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Trying to understand how rearrangements work. A very common example of rearrangements seems to be the alternating harmonic series,

$$\sum _{n=1}^{\infty} \frac {(-1)^{n+1}}{n}$$

Plugging in values of $n$ gives,

$$1-\frac{1}{2}+\frac {1}{3}-....$$ and so on. How can I rearrange this sum so that the first $10$ sum to $0$.

It seems that I must alter it in some way grouping together positive and negative terms so that the first 10 terms sum to 0.

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    $\begingroup$ This video may be instructive . Anyway, there is no trivial reason to conclude that such an arrangment exists. You can arrange the summand in order to get that the infinite series is $0$, but this does not mean that you can find some arrangement where the first 10 terms add up to $0$. $\endgroup$ – Crostul Feb 2 '17 at 21:42
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Playing around with Egyptian fractions yields $$\frac 1{15}+\frac 1{17}+\frac 1{19}+\frac 1{21}+\frac 1{25}-\left(\frac 14 + \frac 1{64} + \frac 1{8634} + \frac 1{679007792} + \frac 1{662761647866270400}\right)=0$$

Note: as others have remarked, this is incidental. The rearrangement result does not guarantee that partial sums can be made to equal whatever you like.

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This is a classic example of a conditional convergent series. So when you unravel the terms by positives and negatives, we essentially get two separate divergent (!) series. One diverges to infinity and the other to minus infinity. So by choosing the terms not alternating, but by "choice", you can make the series converge to any sum you want. In your question you are at bit "ambiguous" by saying that you want the first $10$ terms sum to zero. Obviously it will never exactly be equal to zero (Crostul's comment!). But you can start of with $1$ and then pick $-1/2$ and then pick $-1/4$, then pick $-1/6$, then pick $-1/8$ so that you have dipped below $0$. Now pick $1/3$ which makes your partial sum go above $0$. Then pick $-1/10$ etc. When continuing in this fashion, you can get as close to $0$ as you wish...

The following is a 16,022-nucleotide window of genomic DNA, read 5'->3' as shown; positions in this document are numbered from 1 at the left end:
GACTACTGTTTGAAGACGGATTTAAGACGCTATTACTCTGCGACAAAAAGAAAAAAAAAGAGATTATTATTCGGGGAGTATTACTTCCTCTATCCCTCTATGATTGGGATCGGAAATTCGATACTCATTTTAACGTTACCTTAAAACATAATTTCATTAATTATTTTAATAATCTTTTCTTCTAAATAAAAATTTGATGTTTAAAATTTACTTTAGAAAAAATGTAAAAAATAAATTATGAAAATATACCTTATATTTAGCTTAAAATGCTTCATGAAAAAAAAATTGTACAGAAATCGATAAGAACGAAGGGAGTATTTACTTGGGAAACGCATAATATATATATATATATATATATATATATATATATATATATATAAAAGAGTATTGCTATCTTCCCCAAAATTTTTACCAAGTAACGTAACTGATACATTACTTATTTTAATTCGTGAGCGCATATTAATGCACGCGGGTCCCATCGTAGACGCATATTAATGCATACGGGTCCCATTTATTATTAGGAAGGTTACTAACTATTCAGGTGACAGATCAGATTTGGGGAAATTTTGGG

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  • $\begingroup$ this seems a little hard to get to sum to 0 $\endgroup$ – mp12345 Feb 2 '17 at 22:09
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    $\begingroup$ @mp12345 You will never get exactly to zero, but this way you can get as close to zero as you wish. Reason being that every next term you are adding or subtracting (depending if your partial sum is under or above zero) is smaller in absolute terms than the previous term...Sorry, no quicker method. $\endgroup$ – imranfat Feb 3 '17 at 1:55

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